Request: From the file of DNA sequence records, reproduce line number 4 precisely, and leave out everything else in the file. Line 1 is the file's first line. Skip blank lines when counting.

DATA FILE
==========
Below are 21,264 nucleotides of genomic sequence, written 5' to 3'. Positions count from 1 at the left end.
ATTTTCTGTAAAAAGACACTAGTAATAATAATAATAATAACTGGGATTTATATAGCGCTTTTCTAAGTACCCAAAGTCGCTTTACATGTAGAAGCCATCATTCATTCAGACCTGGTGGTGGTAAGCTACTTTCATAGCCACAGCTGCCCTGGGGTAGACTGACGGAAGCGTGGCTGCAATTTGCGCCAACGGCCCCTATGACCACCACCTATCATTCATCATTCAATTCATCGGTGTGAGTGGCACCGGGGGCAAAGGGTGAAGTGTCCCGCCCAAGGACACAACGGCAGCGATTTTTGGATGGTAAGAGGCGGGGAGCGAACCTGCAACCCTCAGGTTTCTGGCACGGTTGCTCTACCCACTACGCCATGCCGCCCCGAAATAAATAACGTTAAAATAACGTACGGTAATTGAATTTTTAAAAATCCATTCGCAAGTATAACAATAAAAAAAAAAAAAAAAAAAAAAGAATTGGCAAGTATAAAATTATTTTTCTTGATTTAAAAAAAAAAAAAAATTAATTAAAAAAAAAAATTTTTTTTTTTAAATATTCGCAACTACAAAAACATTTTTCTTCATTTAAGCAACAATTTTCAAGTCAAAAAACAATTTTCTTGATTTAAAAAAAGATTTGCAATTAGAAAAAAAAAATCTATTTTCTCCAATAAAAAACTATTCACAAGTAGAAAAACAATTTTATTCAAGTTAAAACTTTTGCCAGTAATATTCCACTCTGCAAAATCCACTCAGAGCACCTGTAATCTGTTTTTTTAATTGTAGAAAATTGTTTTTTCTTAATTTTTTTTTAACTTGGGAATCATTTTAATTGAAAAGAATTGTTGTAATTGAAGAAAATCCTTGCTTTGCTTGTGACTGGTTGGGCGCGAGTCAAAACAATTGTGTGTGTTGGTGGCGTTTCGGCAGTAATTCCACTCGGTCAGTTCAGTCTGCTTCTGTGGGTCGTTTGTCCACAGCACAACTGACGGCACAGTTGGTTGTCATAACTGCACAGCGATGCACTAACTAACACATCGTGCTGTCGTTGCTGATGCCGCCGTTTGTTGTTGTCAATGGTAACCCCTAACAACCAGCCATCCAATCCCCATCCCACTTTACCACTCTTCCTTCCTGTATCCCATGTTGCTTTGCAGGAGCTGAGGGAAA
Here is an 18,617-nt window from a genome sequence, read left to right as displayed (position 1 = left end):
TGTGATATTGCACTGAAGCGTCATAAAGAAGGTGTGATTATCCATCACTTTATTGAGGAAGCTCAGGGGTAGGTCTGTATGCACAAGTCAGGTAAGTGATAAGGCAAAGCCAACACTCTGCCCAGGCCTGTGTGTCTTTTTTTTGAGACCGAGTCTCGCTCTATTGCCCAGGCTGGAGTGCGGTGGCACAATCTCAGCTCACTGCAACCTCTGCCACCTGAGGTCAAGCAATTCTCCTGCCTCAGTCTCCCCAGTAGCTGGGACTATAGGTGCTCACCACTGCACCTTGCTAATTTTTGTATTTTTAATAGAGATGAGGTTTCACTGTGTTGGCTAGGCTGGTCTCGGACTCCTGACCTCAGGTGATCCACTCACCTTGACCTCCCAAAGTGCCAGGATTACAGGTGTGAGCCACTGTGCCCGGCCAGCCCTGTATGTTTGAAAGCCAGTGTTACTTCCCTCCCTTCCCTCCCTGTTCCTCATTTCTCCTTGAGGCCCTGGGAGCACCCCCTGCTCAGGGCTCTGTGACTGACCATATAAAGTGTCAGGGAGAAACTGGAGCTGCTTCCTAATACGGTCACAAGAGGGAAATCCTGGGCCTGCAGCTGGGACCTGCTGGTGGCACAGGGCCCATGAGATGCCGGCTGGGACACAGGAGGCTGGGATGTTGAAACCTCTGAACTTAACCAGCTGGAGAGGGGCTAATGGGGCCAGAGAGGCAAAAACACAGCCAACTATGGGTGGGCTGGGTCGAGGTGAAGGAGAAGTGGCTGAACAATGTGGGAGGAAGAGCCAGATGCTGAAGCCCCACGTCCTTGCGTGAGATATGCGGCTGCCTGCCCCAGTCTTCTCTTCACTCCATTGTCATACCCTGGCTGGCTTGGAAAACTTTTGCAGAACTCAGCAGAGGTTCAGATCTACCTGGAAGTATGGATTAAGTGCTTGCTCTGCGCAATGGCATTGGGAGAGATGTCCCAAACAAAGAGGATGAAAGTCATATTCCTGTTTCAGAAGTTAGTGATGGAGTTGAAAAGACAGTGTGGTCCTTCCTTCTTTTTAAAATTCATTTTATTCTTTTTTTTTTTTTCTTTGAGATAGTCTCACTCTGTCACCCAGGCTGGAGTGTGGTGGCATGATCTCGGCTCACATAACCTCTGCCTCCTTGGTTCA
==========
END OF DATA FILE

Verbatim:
TGTGATATTGCACTGAAGCGTCATAAAGAAGGTGTGATTATCCATCACTTTATTGAGGAAGCTCAGGGGTAGGTCTGTATGCACAAGTCAGGTAAGTGATAAGGCAAAGCCAACACTCTGCCCAGGCCTGTGTGTCTTTTTTTTGAGACCGAGTCTCGCTCTATTGCCCAGGCTGGAGTGCGGTGGCACAATCTCAGCTCACTGCAACCTCTGCCACCTGAGGTCAAGCAATTCTCCTGCCTCAGTCTCCCCAGTAGCTGGGACTATAGGTGCTCACCACTGCACCTTGCTAATTTTTGTATTTTTAATAGAGATGAGGTTTCACTGTGTTGGCTAGGCTGGTCTCGGACTCCTGACCTCAGGTGATCCACTCACCTTGACCTCCCAAAGTGCCAGGATTACAGGTGTGAGCCACTGTGCCCGGCCAGCCCTGTATGTTTGAAAGCCAGTGTTACTTCCCTCCCTTCCCTCCCTGTTCCTCATTTCTCCTTGAGGCCCTGGGAGCACCCCCTGCTCAGGGCTCTGTGACTGACCATATAAAGTGTCAGGGAGAAACTGGAGCTGCTTCCTAATACGGTCACAAGAGGGAAATCCTGGGCCTGCAGCTGGGACCTGCTGGTGGCACAGGGCCCATGAGATGCCGGCTGGGACACAGGAGGCTGGGATGTTGAAACCTCTGAACTTAACCAGCTGGAGAGGGGCTAATGGGGCCAGAGAGGCAAAAACACAGCCAACTATGGGTGGGCTGGGTCGAGGTGAAGGAGAAGTGGCTGAACAATGTGGGAGGAAGAGCCAGATGCTGAAGCCCCACGTCCTTGCGTGAGATATGCGGCTGCCTGCCCCAGTCTTCTCTTCACTCCATTGTCATACCCTGGCTGGCTTGGAAAACTTTTGCAGAACTCAGCAGAGGTTCAGATCTACCTGGAAGTATGGATTAAGTGCTTGCTCTGCGCAATGGCATTGGGAGAGATGTCCCAAACAAAGAGGATGAAAGTCATATTCCTGTTTCAGAAGTTAGTGATGGAGTTGAAAAGACAGTGTGGTCCTTCCTTCTTTTTAAAATTCATTTTATTCTTTTTTTTTTTTTCTTTGAGATAGTCTCACTCTGTCACCCAGGCTGGAGTGTGGTGGCATGATCTCGGCTCACATAACCTCTGCCTCCTTGGTTCA